Trip to Northampton

At the beginning of the month, I visited Northampton, MA for the second time in my life to attend the wedding of my college friend Leland. It was a quick trip at the tail end of my spring break: I flew into Boston early Friday evening and flew out again early Sunday afternoon. When I arrived in Boston, I met up with another college classmate, Ben, and his fiancée. Ben and I both played cello in the college orchestra (at least until I dropped orchestra for folk dance), and he and Leland played in a Swarthmore-famous string quartet. Ben and his fiancée kindly gave me a ride to Northampton.

On Saturday morning, I walked from my hotel up the road to Tart, a bakery in downtown Northampton, and bought a spinach and feta pastry for breakfast. Actually, outside the wedding festivities, nearly all the food I consumed during my trip came from Tart. I’d been there once on my last trip to the area, and I guess it’s now my modus operandi to glom onto a bakery for all my sustenance needs when I travel for a wedding.

Later in the morning, I walked back up the hill for the wedding ceremony. There was a protest going on outside a bank downtown, and a woman handed me a leaflet, telling me it explained why they were protesting, to wit, to draw attention to banks’ contribution to the climate crisis. The leaflet encouraged me to move my money out of banks and into credit unions and tell my bank why I was doing so. By this time, the woman had moved on, so I couldn’t tell her all my money was already in credit unions and she could give my leaflet to someone else.

First Churches of Northampton, the day after the wedding

The wedding was at First Churches of Northampton. It was a sunny day, if a bit brisk still at the time of the ceremony, and there were a few guests milling about in the yard in front of the church. I recognized some people. I went inside and signed the guestbook. I ran into Leland and gave them a hug. I ventured into the sanctuary, which was high-ceilinged and wide, with two aisles. As I was admiring the space and contemplating where and with whom to sit, I noticed someone I knew standing near me: it was Kristine, a fellow phonologist. As with a number of the other guests, I hadn’t anticipated seeing her, but as soon as I did, it made sense that she was there. We went and found seats in a pew together and listened to the prelude. The organ was at the front of the sanctuary, and the big pipes were painted in dusky Scandinavian colors (that description might only make sense to me).

The processional began, and various family members advanced in sets down the two aisles. While we were looking around, Kristine and I noticed Ivy, another linguist, sitting in the left section of pews, and we all waved. Then it was time to rise for Leland and Bryn’s entrance; the person sitting in front of me shot up and clasped his fist over his heart. Leland and Bryn also processed in parallel down the two aisles.

I heard someone joke afterwards that the ceremony was essentially a concert with some wedding rituals thrown in; there was indeed a lot of music, which was fitting for the couple. First, a crowd of Sacred Harp singers, many of whom I knew or recognized, sang Harmony from The Shenandoah Harmony; Ivy led. The officiant spoke some words about Leland and Bryn and the things they had in common, including the fact that they both really like ringing bells. This provoked laughter from the assembly.

A trio of friends sang the Kyrie, Gloria, Sanctus, and Agnus Dei (split across two occasions in the service) from Byrd’s Mass for Three Voices. The second occasion was communion. Later, an octet including Leland’s mother and sister and a couple other people I knew sang a hymn, and toward the end of the service the congregation got to sing Love Divine, All Loves Excelling (the Hyfrydol setting). And the recessional was the Hornpipe from Handel’s Water Music. The bulletin invited us to listen for English change ringing on our way out of the church, and indeed, there were four ringers on handbells outside. I heard more than one person confirm that they were ringing a whole quarter peal (no promises about the accuracy of my change ringing terminology).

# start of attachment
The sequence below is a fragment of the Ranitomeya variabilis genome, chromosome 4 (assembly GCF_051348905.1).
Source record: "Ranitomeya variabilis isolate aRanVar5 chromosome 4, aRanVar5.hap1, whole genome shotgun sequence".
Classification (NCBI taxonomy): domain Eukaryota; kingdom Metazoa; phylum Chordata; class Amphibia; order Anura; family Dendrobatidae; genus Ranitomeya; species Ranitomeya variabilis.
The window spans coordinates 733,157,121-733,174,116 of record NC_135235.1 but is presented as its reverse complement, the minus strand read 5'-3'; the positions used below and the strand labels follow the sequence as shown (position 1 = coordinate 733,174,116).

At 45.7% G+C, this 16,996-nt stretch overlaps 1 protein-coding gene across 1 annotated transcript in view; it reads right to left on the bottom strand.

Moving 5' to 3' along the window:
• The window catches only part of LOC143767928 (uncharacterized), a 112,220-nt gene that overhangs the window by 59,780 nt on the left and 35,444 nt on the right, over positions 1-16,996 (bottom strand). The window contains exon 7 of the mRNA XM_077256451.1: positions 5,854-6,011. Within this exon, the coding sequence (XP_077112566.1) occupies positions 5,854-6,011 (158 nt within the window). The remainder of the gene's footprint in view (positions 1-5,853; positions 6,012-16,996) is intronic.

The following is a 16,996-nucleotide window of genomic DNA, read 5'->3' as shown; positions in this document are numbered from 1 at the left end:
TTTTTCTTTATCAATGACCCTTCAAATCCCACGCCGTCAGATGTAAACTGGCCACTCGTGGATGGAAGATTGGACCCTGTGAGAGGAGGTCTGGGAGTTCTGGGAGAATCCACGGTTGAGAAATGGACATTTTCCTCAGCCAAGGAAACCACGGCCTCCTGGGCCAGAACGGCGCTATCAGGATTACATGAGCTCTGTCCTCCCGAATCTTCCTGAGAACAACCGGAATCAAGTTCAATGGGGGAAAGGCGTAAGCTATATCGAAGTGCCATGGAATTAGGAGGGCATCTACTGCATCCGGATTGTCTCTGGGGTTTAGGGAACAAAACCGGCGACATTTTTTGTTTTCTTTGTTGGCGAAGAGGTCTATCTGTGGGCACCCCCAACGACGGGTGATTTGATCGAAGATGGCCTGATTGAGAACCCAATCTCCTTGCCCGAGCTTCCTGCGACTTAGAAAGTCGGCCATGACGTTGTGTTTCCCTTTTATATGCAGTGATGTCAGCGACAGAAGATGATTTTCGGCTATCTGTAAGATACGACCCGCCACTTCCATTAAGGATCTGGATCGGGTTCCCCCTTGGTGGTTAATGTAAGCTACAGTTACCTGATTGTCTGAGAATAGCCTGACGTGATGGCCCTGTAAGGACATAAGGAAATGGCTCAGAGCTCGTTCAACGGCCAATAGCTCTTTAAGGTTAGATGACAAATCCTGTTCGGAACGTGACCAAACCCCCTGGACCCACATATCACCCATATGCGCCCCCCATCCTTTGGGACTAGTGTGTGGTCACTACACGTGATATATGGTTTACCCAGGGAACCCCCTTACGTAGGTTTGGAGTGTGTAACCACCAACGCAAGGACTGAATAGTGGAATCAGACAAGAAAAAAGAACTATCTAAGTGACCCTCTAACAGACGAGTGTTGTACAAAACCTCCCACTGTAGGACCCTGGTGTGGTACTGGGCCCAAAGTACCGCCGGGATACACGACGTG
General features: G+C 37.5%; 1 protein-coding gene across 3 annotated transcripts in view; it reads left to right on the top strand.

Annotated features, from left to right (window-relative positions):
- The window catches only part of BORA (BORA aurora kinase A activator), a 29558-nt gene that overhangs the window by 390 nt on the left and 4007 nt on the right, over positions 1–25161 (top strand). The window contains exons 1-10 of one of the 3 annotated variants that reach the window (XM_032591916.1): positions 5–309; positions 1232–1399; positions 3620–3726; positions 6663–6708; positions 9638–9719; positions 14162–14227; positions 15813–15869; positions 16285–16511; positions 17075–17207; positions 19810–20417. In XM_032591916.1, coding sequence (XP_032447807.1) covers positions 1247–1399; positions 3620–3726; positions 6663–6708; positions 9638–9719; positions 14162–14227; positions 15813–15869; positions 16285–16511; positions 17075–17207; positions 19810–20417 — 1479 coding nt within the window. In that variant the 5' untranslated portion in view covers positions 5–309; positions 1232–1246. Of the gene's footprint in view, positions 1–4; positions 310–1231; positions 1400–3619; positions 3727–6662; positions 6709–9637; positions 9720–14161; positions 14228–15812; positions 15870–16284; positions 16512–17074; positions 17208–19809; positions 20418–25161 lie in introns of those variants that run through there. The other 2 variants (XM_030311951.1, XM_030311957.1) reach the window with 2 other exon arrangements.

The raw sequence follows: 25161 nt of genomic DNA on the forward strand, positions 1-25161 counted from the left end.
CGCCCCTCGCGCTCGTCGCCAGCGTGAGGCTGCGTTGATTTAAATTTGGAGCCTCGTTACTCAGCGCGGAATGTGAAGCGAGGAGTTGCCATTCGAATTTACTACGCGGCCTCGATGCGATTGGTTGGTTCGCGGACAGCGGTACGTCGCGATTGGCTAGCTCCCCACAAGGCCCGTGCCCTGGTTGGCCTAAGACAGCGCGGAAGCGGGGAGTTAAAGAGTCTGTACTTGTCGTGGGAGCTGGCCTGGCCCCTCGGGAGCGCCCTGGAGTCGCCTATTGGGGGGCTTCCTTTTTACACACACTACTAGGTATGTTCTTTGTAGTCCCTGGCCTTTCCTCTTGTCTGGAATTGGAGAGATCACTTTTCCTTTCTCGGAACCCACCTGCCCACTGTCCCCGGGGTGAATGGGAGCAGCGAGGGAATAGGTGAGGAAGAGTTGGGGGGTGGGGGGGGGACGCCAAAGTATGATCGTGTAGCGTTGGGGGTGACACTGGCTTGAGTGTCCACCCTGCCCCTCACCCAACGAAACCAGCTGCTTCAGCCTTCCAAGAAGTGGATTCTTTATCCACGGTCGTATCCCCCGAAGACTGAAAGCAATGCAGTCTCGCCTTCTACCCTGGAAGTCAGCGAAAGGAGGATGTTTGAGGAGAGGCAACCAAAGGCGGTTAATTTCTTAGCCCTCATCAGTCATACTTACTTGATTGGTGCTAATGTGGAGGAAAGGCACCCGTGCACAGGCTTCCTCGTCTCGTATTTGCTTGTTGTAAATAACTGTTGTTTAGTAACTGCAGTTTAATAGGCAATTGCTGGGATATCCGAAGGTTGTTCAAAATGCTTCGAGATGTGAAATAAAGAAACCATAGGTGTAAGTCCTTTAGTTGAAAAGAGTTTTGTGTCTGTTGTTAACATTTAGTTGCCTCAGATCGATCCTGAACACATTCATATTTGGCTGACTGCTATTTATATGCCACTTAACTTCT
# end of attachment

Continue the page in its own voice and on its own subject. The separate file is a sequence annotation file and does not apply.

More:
I had sort of skipped over the receiving line on my way out of the sanctuary, so later on I went back to greet the newlyweds and their close family. I also said hi to other people I knew, like Ivy (and I met her partner in person for the first time, as opposed to on Zoom). Among the guests were other Swarthmore alumni, folkies, people I met on my first trip to Northampton, and various combinations thereof. There was also Gretchen McCulloch, internet linguist!

Eventually, we migrated around the corner to the Hotel Northampton and into the brick-walled, low-ceilinged Wiggins Tavern for a cocktail reception. I talked to Sophia, the string quartet’s first violinist, and Becky, Lorelei, and Daria, who were Leland’s roommates at the time of my last visit (Becky also went to Swarthmore). A bell ringer and I mutually recognized each other in a hazy sort of way and ultimately concluded we must have met the day I hung out with the band in Boston. While we were talking, Myles, another Swarthmore alum/linguist/singer/bell ringer, etc., came over. Apparently I have this thing where I introduce myself as a linguist and academic to strangers at weddings, and then someone who knows me brings up my novels. Myles and I alluded to my still fledgling attempts to become the next Donna Jo Napoli. He also mentioned that he and I had once met up in Istanbul (we literally found each other in the Hagia Sophia, in fact, though that was after we each knew the other was in the city). A little later, I brought some fruit back to the table where my acquaintances were sitting, and Lorelei laid out the Hamp/Noho divide for us.

Next, we transitioned to the bright and festive ballroom, where Leland and Bryn’s friend Maia served as master of ceremonies. I was seated at a table with Becky and Lorelei, among others. There was also Nicole, yet another Swarthmore alum/singer, etc., who I had run into by accident the last time I was in Northampton and who, on that occasion, had given me a mushroom in a paper bag to deliver to Leland. Then there was Mel, another folkie I’ve known since my Swarthmore days. Plus additional guests with Swarthmore, singing, linguistics, and other connections (sometimes all three). I sometimes (creepily? I hope not) knew more about them than they probably knew about me.